This article is part of a series focusing on the grads of the Dalhousie Class of 2020. Visit our Class of 2020 virtual space to share in the excitement with our newest graduates.
With her long blond hair, white blazer and pointed heeled shoes, Sara Evely strolled to the Alumni Lounge for her first Women in Engineering Society meeting. She was, as she’d describe herself, a “true girly girl.”
New to Dalhousie University at the time, she felt overwhelmed by the number of male students roaming the halls of the engineering school. But it didn’t surprise her. In her small hometown of Clarkes Beach, Newfoundland, few people had encouraged her to pursue a degree in higher education, especially one in a male-dominated profession.
“No one ever steered me towards engineering, and that’s concerning because if you don’t have the right people to push females into STEM (Science, Technology, Engineering and Mathematics) related careers, you’re going to miss out on a lot of promising talent,” says Sara.
Nonetheless, she enrolled in the Civil Engineering program at Dal and on the first day of class she discovered the Women in Engineering (WiE) Society. There were only a handful of members at the first society meeting, but Sara knew this was where she had to be to get the social support she needed to feel more at home within the program.
“When I learned about the society, I immediately identified with their mission. I told my family that I was going to be president of the society one day,” she says. “I’m going to do what I can to help other female engineers on campus feel as though they belong too.”
In September of 2019, she did just that. Taking over as president, her enthusiastic demeanor and girl-power attitude attracted more than 100 female engineering students to the society’s first meeting of the year — an all-time high.
Impacting Sexton Campus
The society, which she says was once viewed as a “girls club,” is now one of the most active groups on Dalhousie’s Sexton Campus, leading initiatives that facilitate success amongst its members.
Under Sara’s leadership, the society has shifted its approach to student engagement by creating a strong peer support system and hosting regular events to allow students to meet one another. They also serve as a strong voice for all female engineering students.
“It’s important to create a culture of tolerance and empowerment in fields where we really need to be investing in society’s best and brightest. This means making sure no one gets overlooked because of an outdated perception of what a great engineer looks like,” she says. “Through the strengthening of groups such as ours, we’re increasing the attractiveness of the field to future talent and creating a space of belonging and support.”
Sara’s hard work and dedication not only resulted in a soaring number of society members this year, but also led to the Society’s first Dalhousie University IMPACT Award in the category of “Most Impactful Social or Environmental Justice Society”.
The Dalhousie IMPACT Awards ceremony is an annual event hosted by the Dalhousie Student Union in collaboration with Dalhousie University. The awards recognize the outstanding individuals and student groups that impact our community.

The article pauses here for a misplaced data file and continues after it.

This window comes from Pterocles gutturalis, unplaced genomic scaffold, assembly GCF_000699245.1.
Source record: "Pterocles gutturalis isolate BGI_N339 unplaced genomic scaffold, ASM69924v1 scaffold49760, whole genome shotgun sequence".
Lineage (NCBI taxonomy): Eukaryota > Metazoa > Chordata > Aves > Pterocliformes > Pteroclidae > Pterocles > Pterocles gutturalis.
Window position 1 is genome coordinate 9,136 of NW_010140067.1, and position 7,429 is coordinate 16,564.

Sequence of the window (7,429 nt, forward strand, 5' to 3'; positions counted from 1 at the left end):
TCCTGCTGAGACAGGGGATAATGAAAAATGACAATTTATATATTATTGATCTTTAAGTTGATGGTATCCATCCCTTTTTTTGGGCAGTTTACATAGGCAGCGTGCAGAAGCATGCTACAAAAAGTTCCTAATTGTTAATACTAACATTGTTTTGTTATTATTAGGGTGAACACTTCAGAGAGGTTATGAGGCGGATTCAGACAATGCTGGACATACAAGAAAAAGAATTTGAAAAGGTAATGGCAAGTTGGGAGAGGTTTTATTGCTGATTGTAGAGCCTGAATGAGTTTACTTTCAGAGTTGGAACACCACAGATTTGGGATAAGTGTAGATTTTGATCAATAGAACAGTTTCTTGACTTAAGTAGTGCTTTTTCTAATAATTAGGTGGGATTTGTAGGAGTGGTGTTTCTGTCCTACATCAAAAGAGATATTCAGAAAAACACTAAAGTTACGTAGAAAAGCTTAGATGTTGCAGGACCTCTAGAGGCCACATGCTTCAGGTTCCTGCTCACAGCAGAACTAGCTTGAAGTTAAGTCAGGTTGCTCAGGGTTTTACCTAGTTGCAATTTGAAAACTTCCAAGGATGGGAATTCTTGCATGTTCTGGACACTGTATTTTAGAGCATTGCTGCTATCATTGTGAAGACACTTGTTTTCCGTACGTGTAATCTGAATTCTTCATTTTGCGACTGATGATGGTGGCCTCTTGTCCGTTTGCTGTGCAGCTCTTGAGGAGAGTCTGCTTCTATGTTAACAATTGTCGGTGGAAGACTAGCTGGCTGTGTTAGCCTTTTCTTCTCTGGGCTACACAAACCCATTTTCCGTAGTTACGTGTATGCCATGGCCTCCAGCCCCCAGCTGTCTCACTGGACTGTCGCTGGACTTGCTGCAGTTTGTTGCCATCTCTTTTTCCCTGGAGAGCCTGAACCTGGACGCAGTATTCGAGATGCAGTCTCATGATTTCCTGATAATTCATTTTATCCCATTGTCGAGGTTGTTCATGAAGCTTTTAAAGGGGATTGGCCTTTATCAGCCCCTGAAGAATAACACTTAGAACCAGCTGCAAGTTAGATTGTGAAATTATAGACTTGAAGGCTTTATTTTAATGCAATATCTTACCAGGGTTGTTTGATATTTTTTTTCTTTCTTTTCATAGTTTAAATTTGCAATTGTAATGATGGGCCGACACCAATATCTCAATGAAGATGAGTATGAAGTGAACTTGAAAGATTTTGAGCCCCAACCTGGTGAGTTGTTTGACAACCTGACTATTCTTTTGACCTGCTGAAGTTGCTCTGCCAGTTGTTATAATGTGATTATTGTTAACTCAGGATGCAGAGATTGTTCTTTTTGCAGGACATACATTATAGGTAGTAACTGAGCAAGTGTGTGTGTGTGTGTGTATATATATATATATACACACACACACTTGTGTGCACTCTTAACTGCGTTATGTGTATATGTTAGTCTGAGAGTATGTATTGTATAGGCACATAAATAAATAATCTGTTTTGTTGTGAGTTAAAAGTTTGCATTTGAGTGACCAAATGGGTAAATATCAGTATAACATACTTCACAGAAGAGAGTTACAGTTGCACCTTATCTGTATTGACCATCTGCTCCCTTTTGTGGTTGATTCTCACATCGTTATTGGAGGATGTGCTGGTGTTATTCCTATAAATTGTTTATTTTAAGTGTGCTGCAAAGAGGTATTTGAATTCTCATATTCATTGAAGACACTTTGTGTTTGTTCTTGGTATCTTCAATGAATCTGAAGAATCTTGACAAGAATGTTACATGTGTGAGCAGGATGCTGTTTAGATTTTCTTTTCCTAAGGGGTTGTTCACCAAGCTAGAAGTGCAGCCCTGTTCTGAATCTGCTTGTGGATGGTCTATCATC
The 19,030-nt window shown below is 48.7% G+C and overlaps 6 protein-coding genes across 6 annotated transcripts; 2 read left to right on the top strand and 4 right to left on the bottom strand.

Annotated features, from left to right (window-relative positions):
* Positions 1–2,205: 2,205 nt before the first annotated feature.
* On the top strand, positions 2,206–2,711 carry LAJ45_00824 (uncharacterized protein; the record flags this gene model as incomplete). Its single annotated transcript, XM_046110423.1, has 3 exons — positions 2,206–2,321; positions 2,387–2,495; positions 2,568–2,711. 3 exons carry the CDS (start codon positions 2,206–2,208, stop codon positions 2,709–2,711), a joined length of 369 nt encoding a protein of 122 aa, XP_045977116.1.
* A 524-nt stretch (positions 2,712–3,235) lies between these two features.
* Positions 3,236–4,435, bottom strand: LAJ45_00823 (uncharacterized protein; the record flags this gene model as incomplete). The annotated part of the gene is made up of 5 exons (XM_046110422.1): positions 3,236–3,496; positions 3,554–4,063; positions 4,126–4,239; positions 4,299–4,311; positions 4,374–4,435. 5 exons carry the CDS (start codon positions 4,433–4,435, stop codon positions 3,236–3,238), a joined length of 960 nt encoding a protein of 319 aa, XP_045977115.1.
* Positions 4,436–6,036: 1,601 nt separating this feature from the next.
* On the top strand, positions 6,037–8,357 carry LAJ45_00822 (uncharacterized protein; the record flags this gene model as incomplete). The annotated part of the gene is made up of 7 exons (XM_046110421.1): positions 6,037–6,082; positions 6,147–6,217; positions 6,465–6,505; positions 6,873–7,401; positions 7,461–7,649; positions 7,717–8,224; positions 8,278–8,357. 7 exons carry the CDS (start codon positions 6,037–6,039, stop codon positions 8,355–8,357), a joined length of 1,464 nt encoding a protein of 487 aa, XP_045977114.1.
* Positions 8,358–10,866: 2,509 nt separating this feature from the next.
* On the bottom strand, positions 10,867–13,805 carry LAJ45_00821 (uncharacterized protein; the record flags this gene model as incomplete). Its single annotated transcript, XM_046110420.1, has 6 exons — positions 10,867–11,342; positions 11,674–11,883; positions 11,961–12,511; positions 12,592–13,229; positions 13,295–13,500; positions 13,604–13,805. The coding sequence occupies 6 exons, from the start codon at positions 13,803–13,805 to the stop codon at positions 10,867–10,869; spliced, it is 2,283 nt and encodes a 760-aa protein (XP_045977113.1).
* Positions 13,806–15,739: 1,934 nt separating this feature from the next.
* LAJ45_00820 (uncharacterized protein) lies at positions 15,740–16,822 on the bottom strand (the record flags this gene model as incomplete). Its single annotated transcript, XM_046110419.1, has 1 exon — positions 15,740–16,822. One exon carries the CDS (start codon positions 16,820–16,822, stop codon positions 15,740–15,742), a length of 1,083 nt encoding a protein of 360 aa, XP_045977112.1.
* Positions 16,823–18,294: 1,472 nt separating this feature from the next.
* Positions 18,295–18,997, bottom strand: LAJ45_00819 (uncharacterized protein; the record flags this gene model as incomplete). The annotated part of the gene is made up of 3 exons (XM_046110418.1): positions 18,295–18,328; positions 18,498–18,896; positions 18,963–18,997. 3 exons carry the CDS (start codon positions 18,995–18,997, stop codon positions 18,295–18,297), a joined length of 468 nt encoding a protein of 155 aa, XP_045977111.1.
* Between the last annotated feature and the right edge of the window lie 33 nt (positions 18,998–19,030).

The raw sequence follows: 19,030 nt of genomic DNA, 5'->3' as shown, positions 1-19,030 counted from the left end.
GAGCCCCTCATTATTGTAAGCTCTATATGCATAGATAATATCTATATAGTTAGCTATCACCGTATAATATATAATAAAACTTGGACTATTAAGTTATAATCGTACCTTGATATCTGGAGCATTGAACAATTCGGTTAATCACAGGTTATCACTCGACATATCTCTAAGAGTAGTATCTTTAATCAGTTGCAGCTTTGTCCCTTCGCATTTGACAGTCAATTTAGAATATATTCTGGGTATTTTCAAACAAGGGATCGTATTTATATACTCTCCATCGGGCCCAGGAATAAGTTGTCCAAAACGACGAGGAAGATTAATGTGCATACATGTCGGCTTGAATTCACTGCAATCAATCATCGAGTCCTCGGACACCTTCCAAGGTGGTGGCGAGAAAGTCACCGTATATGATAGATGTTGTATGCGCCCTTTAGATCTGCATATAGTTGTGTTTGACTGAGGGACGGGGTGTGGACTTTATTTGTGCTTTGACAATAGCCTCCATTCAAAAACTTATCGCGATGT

Empowering women in STEM
While inspiring her fellow female classmates has played a defining role in her university experience, Sara has also worked diligently to encourage younger women to consider STEM careers. Hosting events within the Faculty to allow junior high and high school students to learn more about engineering, she says most guidance counsellors and parents don’t do enough to encourage young girls to explore STEM careers.
“Canada has one of the lowest rates of women in STEM overall. You wouldn’t expect that from such a progressive country. It’s because of a lot of underlying causes such as self-concept, self-confidence, lack of role models and sociocultural influences” she says.
Working closely with equality groups such as Engineers Nova Scotia’s Women in Engineering Committee and Dalhousie’s Equality Diversity and Inclusion Committee, Sara says she’s spent a lot of time analyzing how to improve some of the challenges women face in engineering.
Last December, she participated in a TEDx Talk at Mount Saint Vincent University speaking on the issues surrounding women in STEM, and how society can work together to close the gender gap.
Graduating last week with her degree in Civil Engineering, Sara has been hired as a Project Coordinated with Pomerleau Inc.
While emotional about leaving Dal, she says one of the best moves she ever made was realizing her potential, trusting her abilities and enrolling in an engineering degree.
“I did my research, I didn’t let others discourage me from pursing my degree, and I worked hard,” she says. “Even though I’m graduating, I hope I can encourage other females to do the same.”
Sara says no matter where her professional path leads in the future, she plans to continue advocating for women in STEM.
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